Why do the tips of your
fingers shrivel like a raisin when you stay in the water too long?
Tim, Framingham, Massachusetts
Why do our fingers wrinkle
when taking a bath? Cherie, Bellows Falls, Vermont
wrinkly, 'pruny' finger after a long bath. Photo courtesy of Fir0002 and
Creating pruny skin is a
First, we keep our fingers
in water (for example, a swimming pool, bathtub or shower) long enough to soak
oils away from the outer skin. Skin oils greatly reduce evaporation of water
from the skin, and largely block water from entering the skin.
Second, once water has
washed off skin oils, the outermost skin surface will absorb water. The outer
skin, called the stratum corneum (Latin for "horny layer") is made up
mostly of dead, dry cells; the layer is thick on the fingers to protect these
appendages as they engage in normal tough activities of everyday life, such as
laying bricks, or, formerly, digging for grubs. The dry, dead skin sucks in
water like a thirsty camel.
As the thick, horny layer
sponges up water, it expands. But deeper layers of skin donít expand and thus
restrain the swelling. So the outer layer of skin develops folds (where the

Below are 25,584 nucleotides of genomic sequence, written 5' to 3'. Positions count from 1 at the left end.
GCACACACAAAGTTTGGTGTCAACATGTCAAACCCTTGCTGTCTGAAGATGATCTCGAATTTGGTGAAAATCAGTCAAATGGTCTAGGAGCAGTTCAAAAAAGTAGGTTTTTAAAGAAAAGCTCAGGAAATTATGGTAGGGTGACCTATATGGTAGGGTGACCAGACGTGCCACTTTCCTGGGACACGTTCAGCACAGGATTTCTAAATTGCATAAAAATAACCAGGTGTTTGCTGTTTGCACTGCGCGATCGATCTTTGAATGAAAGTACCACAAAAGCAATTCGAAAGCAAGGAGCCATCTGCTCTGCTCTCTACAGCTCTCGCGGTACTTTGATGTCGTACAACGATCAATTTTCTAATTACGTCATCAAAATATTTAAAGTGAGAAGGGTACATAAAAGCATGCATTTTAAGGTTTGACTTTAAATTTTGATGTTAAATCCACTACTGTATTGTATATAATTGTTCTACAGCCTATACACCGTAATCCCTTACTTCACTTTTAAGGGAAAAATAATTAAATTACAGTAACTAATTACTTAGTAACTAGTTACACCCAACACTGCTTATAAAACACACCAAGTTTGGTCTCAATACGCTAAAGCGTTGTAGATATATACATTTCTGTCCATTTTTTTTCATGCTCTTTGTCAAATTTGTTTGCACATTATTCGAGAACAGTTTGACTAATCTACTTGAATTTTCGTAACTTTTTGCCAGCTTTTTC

skin swelled ) and valleys (where lower layers hold tight).
Although our fingers appear
to shrivel, they actually expand ó except where lower-layer entities (like blood
vessels) hold the outermost skin in place.
Everyday mysteries: pruny fingers, Library of Congress
Physiology forum: pruny fingers
(Answered Oct. 13, 2008)
- The reason our fingers and toes don't swell up like water balloons but
instead shrivel like raisins is due to how skin layers are joined.
When the top layer absorbs water, it swells, becoming larger than the lower
layers to which it's attached. The skin doesn't detach from our fingers, so
the only thing it can do is wrinkle up to accommodate the increase in surface
Lee Yu Hern,
- The reason your finger shrivels up when wet is ó actually it doesn't! Since there is more salt in your body than in the water,
water crosses into your skin cells to dilute the amount of
salt. This process is called osmosis.
My high school biology teacher explained it as: you have a size 3 finger
and size 3 skin. After you have been in water, you still have a size 3 finger
but now you have size 7 skin.
Rosalind Taylor, Gilroy, California, USA
Because the skin on our palms and the bottoms of our fingers and feet are
thicker than other parts of our skin, they swell more than the rest. Because
this swelling layer of skin is connected underneath to tissue that does not
swell, the skin buckles. Hence, wrinkled fingers and toes.